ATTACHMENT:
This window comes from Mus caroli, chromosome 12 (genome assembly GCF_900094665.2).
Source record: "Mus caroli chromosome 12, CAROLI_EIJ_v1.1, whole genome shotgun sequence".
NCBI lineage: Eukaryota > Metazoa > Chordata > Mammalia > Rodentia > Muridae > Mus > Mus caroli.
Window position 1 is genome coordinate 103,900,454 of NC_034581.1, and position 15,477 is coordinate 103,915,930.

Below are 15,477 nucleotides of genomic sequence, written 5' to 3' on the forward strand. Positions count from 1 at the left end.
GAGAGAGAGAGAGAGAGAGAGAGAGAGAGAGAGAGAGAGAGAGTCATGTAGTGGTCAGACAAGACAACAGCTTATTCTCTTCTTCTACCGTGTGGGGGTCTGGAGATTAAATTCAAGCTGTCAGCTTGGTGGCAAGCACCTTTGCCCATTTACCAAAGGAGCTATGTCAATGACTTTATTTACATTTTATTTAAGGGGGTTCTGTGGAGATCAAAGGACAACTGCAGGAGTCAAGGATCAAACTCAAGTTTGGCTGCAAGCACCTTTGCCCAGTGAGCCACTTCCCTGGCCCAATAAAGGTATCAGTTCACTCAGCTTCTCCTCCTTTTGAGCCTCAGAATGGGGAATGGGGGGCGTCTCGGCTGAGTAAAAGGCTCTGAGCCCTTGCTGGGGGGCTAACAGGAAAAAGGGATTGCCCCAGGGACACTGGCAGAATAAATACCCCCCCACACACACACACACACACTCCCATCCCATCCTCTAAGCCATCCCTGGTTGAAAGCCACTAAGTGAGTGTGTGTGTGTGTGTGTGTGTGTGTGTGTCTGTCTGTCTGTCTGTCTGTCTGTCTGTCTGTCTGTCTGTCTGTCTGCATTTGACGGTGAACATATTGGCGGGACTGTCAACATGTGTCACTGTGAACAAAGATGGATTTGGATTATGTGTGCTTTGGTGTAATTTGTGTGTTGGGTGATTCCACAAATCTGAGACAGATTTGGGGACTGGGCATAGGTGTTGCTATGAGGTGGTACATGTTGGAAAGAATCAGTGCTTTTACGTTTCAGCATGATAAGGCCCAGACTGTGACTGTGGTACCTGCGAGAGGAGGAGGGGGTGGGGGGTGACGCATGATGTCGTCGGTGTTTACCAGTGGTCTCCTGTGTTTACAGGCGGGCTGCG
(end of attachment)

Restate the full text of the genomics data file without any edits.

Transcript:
This window comes from Mus caroli, chromosome 12 (genome assembly GCF_900094665.2).
Source record: "Mus caroli chromosome 12, CAROLI_EIJ_v1.1, whole genome shotgun sequence".
NCBI lineage: Eukaryota > Metazoa > Chordata > Mammalia > Rodentia > Muridae > Mus > Mus caroli.
Window position 1 is genome coordinate 103,900,454 of NC_034581.1, and position 15,477 is coordinate 103,915,930.

Below are 15,477 nucleotides of genomic sequence, written 5' to 3' on the forward strand. Positions count from 1 at the left end.
GAGAGAGAGAGAGAGAGAGAGAGAGAGAGAGAGAGAGAGAGAGTCATGTAGTGGTCAGACAAGACAACAGCTTATTCTCTTCTTCTACCGTGTGGGGGTCTGGAGATTAAATTCAAGCTGTCAGCTTGGTGGCAAGCACCTTTGCCCATTTACCAAAGGAGCTATGTCAATGACTTTATTTACATTTTATTTAAGGGGGTTCTGTGGAGATCAAAGGACAACTGCAGGAGTCAAGGATCAAACTCAAGTTTGGCTGCAAGCACCTTTGCCCAGTGAGCCACTTCCCTGGCCCAATAAAGGTATCAGTTCACTCAGCTTCTCCTCCTTTTGAGCCTCAGAATGGGGAATGGGGGGCGTCTCGGCTGAGTAAAAGGCTCTGAGCCCTTGCTGGGGGGCTAACAGGAAAAAGGGATTGCCCCAGGGACACTGGCAGAATAAATACCCCCCCACACACACACACACACACTCCCATCCCATCCTCTAAGCCATCCCTGGTTGAAAGCCACTAAGTGAGTGTGTGTGTGTGTGTGTGTGTGTGTGTGTCTGTCTGTCTGTCTGTCTGTCTGTCTGTCTGTCTGTCTGTCTGTCTGCATTTGACGGTGAACATATTGGCGGGACTGTCAACATGTGTCACTGTGAACAAAGATGGATTTGGATTATGTGTGCTTTGGTGTAATTTGTGTGTTGGGTGATTCCACAAATCTGAGACAGATTTGGGGACTGGGCATAGGTGTTGCTATGAGGTGGTACATGTTGGAAAGAATCAGTGCTTTTACGTTTCAGCATGATAAGGCCCAGACTGTGACTGTGGTACCTGCGAGAGGAGGAGGGGGTGGGGGGTGACGCATGATGTCGTCGGTGTTTACCAGTGGTCTCCTGTGTTTACAGGCGGGCTGCG